Meet the Houston Astros' Newest Slugger: Jose Altuve

Jose Altuve has already clubbed eight home runs this season, and it's putting him on a historic pace.

For as wretched as their start has been, the Houston Astros haven't lacked in the signature power that they started to flash last season. They've launched 37 dingers into the night sky, enough to put them sixth in the league and only three behind the teams with the most. A lot of that is thanks to a new slugger on the block.

It's not prodigious first baseman A.J. Reed as he's too busy taking a flamethrower to Triple-A pitching with a .512 slugging percentage.

It's not 21-year-old stud shortstop Carlos Correa, who has only left the park four times this year.

Not even flamin'-hot-Cheeto-haired Colby Rasmus leads the team in homers despite holding seven of his own.

Nope. That honor belongs to the towering figure in the foreground here.

Yes, Jose Altuve -- he of the 5'6" frame -- has already hit eight home runs this season, and lil homie isn't slowing down just yet. This one came Wednesday night in the first inning against the Minnesota Twins.

Oh, and he followed that up later in the game by almost punching a grand slam out to right-center field. The small package brings a big punch, and he's putting up numbers that put him in a fairly elite class.

Back in the 1920's and 1930's, Hack Wilson was terrorizing the league with his home-run stroke. He led the National League in long balls four of five seasons from 1926 to 1930, including a 56-homer season in the final year of that span. Overall, he hit 244 dongs in 12 seasons in the majors.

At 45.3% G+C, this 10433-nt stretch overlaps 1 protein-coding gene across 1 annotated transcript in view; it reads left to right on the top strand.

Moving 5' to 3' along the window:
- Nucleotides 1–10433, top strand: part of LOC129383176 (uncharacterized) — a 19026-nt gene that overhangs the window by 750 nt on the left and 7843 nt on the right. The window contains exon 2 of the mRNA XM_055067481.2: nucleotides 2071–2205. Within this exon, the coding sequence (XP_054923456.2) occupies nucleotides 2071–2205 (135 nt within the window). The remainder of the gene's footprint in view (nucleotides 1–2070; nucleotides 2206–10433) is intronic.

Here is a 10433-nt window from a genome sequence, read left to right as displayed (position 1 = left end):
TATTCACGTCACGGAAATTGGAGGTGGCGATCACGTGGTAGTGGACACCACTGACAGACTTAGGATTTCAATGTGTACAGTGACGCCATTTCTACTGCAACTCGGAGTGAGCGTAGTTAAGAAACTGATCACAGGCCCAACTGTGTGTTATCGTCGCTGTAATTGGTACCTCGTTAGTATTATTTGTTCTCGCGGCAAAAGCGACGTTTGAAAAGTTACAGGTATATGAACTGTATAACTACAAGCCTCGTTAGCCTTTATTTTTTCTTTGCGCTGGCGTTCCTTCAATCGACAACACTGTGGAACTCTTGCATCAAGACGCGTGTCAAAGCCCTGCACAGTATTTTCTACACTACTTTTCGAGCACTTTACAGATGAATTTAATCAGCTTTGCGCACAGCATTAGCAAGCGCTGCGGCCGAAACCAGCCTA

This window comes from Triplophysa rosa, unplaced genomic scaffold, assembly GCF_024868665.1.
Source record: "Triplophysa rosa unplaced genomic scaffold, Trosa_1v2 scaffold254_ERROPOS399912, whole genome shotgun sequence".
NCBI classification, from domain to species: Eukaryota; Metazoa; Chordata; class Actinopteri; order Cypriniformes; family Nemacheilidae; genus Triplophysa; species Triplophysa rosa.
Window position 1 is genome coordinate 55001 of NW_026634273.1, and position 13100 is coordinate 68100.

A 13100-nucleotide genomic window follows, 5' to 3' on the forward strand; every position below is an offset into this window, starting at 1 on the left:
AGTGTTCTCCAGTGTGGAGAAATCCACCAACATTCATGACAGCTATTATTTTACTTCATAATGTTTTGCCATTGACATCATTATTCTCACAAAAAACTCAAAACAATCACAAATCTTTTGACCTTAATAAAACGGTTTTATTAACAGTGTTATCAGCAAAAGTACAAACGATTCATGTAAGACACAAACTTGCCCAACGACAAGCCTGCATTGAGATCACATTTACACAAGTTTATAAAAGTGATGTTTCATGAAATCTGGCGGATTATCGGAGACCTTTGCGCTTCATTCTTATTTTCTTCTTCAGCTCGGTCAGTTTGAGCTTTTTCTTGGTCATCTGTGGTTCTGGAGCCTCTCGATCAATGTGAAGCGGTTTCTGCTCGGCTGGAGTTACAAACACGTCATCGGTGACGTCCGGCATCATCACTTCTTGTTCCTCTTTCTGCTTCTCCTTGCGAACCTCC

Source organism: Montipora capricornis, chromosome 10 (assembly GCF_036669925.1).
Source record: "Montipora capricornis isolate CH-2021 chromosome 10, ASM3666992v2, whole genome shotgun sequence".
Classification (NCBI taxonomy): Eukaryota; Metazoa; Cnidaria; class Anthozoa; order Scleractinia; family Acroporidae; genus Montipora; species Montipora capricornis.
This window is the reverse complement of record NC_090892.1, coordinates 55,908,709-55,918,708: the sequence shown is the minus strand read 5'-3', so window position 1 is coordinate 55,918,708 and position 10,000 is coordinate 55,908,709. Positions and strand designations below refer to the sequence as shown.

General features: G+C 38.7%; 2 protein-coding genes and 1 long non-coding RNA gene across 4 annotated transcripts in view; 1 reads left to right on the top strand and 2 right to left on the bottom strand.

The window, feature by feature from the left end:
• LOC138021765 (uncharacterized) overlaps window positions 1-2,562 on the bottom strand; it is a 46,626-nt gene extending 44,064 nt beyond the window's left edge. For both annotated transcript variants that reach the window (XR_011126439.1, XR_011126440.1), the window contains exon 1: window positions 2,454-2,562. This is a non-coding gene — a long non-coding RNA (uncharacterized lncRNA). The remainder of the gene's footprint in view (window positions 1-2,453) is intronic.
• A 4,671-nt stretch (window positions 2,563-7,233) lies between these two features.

What does that have to do with Altuve? Wilson is the only batter 5'6" or shorter to hit more than 16 home runs in a single season. Altuve is already halfway there.

Since 1901, there have been 65 big leaguers with statures as small as Altuve's who have hit a home run, but only three of them have more of them. The others outside of Wilson are the infamous Tommy Leach and Joe Sewell, who last suited up in 1918 and 1933, respectively. Altuve is only 13 home runs behind Leach for second-place dinger king of the shorties, and at his pace, who's to say he can't get there this year?

Wednesday night's home run wasn't a booming one, traveling 378 feet, but he hasn't been feasting exclusively off of wall hoppers. Four of Altuve's home runs have gone at least 400 feet, according to Statcast, including one boomer that went 447.76 feet.

If we sum up the distance on Altuve's eight homers this year, we get 3,189.8 feet. As an ode to the Twitter account @HowManyAltuves, if you were to clone Altuve and line his 5'6" replicas head to toe, you would need 579.96 Altuves to equal that total. You would also likely have a really good baseball team, and ol' Hack Wilson would be shaking in his boots.

Clearly, Altuve's bound for some regression. His 26.7% home run to fly-ball ratio is well beyond the 7.4% he posted last year, and it's not sustainable with a 31.6% hard-hit rate. Eventually, he'll go back to merely being one of the best second basemen in the game with a knack for swiping bags and legging out doubles. Until then, I'm totally cool with just sitting back and enjoying the Gucciness this fella is raining upon the league.